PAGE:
1:  The game in question is usually a dumbed-down version of a full-scale PS360 title that the parent company felt the need to convert into a lightgun game or some other obviously inferior version of the “full” product (See:  Dead Space:  Extraction; Dead Rising: Chop ’til you Drop; EA’s ongoing policy of openly insulting Wii owners with its Wii Madden games)

2:  An abject refusal to spend any effort and/or money advertising said game (Most notable being Silent Hill: Shattered Memories; in itself a fantastic game that Konami  refused to promote out of open contempt for the development team)

3:  These games tend not to be part of larger franchises.  You don’t get Final Fantasy 13 on the Wii, for instance– you get a stunted, obviously inferior Final Fantasy instead, like Crystal Bearers, stuff that is part of the original franchise in name only.

Monster Hunter Tri breaks all these issues– One, it’s obviously a hardcore game and not a stunted PS360 port with a layer of waggle interactivity.  Secondly, Capcom is spending an absolutely stupid amount of money advertising MH Tri–there’s a very good chance you’ve already seen a burly Scottish Highlander trying to offload a truck full of dragon burgers on national television; although Capcom has been rather aggressive on the national television campaign as of late, even Tatsunoku vs Capcom received a tv ad.  And finally, Tri is, as you may have surmised, the third title in a wildly successful (in Japan, anyway) series that will be sold exclusively on the Wii.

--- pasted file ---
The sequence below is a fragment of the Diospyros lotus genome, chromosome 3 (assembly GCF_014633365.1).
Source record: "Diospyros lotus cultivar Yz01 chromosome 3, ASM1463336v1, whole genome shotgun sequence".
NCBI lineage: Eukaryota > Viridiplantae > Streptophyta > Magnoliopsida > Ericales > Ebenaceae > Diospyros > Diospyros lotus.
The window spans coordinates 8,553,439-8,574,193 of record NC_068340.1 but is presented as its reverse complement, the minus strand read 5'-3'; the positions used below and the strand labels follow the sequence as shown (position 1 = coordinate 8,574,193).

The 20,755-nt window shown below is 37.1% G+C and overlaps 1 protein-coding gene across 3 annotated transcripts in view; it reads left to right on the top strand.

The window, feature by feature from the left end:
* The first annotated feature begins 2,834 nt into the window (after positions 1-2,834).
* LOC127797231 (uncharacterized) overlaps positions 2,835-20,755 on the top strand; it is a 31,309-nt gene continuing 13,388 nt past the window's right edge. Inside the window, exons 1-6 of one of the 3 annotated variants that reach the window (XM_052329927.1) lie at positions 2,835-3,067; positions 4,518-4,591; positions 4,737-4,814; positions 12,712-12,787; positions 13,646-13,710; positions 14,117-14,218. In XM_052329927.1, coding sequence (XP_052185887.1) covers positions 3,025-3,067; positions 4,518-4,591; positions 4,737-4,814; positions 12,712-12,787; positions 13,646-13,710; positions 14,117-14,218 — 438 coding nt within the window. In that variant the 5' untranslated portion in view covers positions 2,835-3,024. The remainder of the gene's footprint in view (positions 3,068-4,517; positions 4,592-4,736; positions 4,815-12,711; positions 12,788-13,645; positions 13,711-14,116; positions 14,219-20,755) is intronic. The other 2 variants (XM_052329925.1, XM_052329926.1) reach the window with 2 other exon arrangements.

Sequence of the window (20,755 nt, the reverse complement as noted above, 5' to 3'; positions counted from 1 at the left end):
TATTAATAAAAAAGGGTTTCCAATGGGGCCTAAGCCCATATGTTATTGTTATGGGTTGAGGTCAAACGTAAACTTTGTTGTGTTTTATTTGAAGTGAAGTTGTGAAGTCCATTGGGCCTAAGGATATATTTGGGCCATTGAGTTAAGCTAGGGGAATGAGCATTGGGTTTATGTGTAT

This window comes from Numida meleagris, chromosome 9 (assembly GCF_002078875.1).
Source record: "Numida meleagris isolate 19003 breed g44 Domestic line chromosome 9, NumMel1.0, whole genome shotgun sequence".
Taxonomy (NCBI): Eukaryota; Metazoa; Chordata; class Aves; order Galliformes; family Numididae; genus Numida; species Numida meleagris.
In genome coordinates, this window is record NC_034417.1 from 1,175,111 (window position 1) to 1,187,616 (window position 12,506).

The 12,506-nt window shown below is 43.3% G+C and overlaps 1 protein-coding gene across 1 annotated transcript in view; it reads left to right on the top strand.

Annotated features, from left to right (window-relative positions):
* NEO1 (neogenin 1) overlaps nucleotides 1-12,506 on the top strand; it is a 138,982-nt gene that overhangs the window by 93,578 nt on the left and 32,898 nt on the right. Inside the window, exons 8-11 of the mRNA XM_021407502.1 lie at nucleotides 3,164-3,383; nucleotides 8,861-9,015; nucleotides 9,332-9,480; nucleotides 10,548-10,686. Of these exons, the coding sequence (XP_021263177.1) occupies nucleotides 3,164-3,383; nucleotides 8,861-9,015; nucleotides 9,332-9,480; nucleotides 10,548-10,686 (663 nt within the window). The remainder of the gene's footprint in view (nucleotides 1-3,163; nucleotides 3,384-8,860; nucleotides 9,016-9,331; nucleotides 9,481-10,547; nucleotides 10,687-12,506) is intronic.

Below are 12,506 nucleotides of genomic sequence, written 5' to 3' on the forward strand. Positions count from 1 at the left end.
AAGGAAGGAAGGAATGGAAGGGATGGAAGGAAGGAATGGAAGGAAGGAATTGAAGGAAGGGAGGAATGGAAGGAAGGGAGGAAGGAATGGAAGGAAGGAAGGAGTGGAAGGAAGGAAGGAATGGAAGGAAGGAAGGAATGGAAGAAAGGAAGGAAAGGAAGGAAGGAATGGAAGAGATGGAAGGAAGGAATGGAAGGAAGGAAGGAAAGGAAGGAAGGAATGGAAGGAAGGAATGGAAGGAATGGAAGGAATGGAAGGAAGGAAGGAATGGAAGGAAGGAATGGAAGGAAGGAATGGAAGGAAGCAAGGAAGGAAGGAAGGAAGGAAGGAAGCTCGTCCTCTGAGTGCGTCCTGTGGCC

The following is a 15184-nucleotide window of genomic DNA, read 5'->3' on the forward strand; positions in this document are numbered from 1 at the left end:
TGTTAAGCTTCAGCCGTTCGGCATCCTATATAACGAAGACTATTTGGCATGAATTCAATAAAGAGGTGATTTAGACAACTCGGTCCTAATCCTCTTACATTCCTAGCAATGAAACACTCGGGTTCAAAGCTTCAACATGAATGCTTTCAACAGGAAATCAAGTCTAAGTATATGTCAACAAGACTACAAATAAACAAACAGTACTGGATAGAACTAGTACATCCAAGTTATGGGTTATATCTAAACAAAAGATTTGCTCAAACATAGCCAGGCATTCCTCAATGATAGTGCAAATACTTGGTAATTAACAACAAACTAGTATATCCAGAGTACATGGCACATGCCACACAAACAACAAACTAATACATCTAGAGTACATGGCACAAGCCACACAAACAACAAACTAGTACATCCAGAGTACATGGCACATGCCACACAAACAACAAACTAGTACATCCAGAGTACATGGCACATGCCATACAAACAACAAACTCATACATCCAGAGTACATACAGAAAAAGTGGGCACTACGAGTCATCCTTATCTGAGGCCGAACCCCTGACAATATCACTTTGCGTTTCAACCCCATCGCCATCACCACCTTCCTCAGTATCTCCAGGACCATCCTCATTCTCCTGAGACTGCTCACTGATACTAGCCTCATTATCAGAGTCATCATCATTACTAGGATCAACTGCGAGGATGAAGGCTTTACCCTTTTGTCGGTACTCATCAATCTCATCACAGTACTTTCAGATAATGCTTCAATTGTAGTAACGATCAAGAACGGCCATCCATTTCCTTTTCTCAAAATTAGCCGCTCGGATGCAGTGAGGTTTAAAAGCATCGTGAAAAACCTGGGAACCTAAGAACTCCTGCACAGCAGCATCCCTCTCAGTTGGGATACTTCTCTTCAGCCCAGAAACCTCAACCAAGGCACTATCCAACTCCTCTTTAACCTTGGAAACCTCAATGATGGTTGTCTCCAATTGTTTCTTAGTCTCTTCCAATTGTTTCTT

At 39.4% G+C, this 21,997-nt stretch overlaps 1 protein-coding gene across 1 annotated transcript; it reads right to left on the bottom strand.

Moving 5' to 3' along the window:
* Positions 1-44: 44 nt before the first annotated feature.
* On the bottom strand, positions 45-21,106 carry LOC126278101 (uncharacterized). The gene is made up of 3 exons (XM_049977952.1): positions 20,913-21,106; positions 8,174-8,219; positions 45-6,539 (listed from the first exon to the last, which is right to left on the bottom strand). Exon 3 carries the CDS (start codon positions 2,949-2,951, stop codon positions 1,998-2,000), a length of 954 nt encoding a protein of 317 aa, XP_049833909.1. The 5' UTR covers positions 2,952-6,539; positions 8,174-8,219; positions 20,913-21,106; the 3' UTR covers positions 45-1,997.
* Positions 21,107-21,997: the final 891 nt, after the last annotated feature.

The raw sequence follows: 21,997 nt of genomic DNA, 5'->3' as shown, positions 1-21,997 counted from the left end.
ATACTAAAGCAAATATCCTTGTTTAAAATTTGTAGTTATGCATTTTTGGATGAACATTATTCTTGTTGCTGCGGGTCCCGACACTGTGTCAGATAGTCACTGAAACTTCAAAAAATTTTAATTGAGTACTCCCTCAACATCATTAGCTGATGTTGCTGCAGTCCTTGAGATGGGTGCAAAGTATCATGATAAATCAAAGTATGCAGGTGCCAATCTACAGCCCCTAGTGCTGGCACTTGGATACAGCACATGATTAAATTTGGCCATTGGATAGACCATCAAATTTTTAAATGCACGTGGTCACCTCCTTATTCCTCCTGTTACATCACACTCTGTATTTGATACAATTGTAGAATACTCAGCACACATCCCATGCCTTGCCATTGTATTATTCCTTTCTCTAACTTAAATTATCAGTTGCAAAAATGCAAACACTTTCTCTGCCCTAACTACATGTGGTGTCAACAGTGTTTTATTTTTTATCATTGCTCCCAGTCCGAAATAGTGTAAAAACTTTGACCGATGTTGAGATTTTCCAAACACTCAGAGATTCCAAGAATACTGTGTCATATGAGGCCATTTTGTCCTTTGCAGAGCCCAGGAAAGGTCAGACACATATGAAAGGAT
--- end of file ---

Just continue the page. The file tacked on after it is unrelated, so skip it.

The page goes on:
All of which will be wonderful to sort through once Monster Hunter Tri is decimated by Mario Kart Wii in the NPDs for April.  But nevermind all that– the most interesting thing about Monster Hunter Tri is that it may well have  brought about only the second decent controller Nintendo has ever produced.  Behold the Classic Controller Pro:

Which is what happens when you take the original Wii Classic Controller and make some nominal attempt to bring it up to speed with the ergonomic advancements first pioneered by the Playstation 1 controller.  That said, the Pro is still regressive as a Tea Party bake sale (really, Nintendo?  2010 and we’re still rocking four digital shoulder buttons?) but for the stuff you’d want to do on the Wii (read:  Play Virtual Console games) it’s Perfectly Acceptable and is light years beyond the bastard child of the SNES game pad and Dual Shock that was the original Classic.


DEAD TO RIGHTS RETRIBUTION is probably as awful and forgettable as the first game (this is the part where you remember that Dead to Rights was at one point A Thing) but it has a dog that bites your enemies in the crotch until they die from it, so that’s okay by me.

Squeenix continues its valiant struggle against irrelevancy with hermaphrodites in boy shorts and NIER